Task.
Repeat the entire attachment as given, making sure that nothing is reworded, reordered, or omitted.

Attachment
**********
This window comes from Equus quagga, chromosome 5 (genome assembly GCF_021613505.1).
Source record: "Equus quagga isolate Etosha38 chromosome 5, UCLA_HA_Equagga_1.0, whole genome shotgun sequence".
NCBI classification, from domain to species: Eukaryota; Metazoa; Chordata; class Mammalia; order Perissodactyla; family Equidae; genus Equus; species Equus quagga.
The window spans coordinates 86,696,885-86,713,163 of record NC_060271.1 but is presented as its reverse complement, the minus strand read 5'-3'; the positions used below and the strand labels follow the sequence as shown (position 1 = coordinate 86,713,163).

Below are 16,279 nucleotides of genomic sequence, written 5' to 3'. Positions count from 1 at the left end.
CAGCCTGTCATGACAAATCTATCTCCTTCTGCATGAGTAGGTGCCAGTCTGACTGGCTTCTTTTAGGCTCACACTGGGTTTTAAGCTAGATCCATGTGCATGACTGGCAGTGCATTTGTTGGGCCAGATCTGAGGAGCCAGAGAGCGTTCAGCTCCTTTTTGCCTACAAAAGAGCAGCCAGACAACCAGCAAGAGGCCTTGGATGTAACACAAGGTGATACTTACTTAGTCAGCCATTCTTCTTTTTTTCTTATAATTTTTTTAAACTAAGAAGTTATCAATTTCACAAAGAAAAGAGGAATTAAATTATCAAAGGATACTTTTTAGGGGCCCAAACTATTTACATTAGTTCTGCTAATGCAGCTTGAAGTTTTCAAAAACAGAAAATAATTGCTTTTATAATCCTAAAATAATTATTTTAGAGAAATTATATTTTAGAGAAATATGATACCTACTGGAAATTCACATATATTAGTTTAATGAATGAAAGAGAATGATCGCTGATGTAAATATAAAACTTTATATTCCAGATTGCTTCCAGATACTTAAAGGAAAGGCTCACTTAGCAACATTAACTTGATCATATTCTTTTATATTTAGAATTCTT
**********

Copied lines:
This window comes from Equus quagga, chromosome 5 (genome assembly GCF_021613505.1).
Source record: "Equus quagga isolate Etosha38 chromosome 5, UCLA_HA_Equagga_1.0, whole genome shotgun sequence".
NCBI classification, from domain to species: Eukaryota; Metazoa; Chordata; class Mammalia; order Perissodactyla; family Equidae; genus Equus; species Equus quagga.
The window spans coordinates 86,696,885-86,713,163 of record NC_060271.1 but is presented as its reverse complement, the minus strand read 5'-3'; the positions used below and the strand labels follow the sequence as shown (position 1 = coordinate 86,713,163).

Below are 16,279 nucleotides of genomic sequence, written 5' to 3'. Positions count from 1 at the left end.
CAGCCTGTCATGACAAATCTATCTCCTTCTGCATGAGTAGGTGCCAGTCTGACTGGCTTCTTTTAGGCTCACACTGGGTTTTAAGCTAGATCCATGTGCATGACTGGCAGTGCATTTGTTGGGCCAGATCTGAGGAGCCAGAGAGCGTTCAGCTCCTTTTTGCCTACAAAAGAGCAGCCAGACAACCAGCAAGAGGCCTTGGATGTAACACAAGGTGATACTTACTTAGTCAGCCATTCTTCTTTTTTTCTTATAATTTTTTTAAACTAAGAAGTTATCAATTTCACAAAGAAAAGAGGAATTAAATTATCAAAGGATACTTTTTAGGGGCCCAAACTATTTACATTAGTTCTGCTAATGCAGCTTGAAGTTTTCAAAAACAGAAAATAATTGCTTTTATAATCCTAAAATAATTATTTTAGAGAAATTATATTTTAGAGAAATATGATACCTACTGGAAATTCACATATATTAGTTTAATGAATGAAAGAGAATGATCGCTGATGTAAATATAAAACTTTATATTCCAGATTGCTTCCAGATACTTAAAGGAAAGGCTCACTTAGCAACATTAACTTGATCATATTCTTTTATATTTAGAATTCTT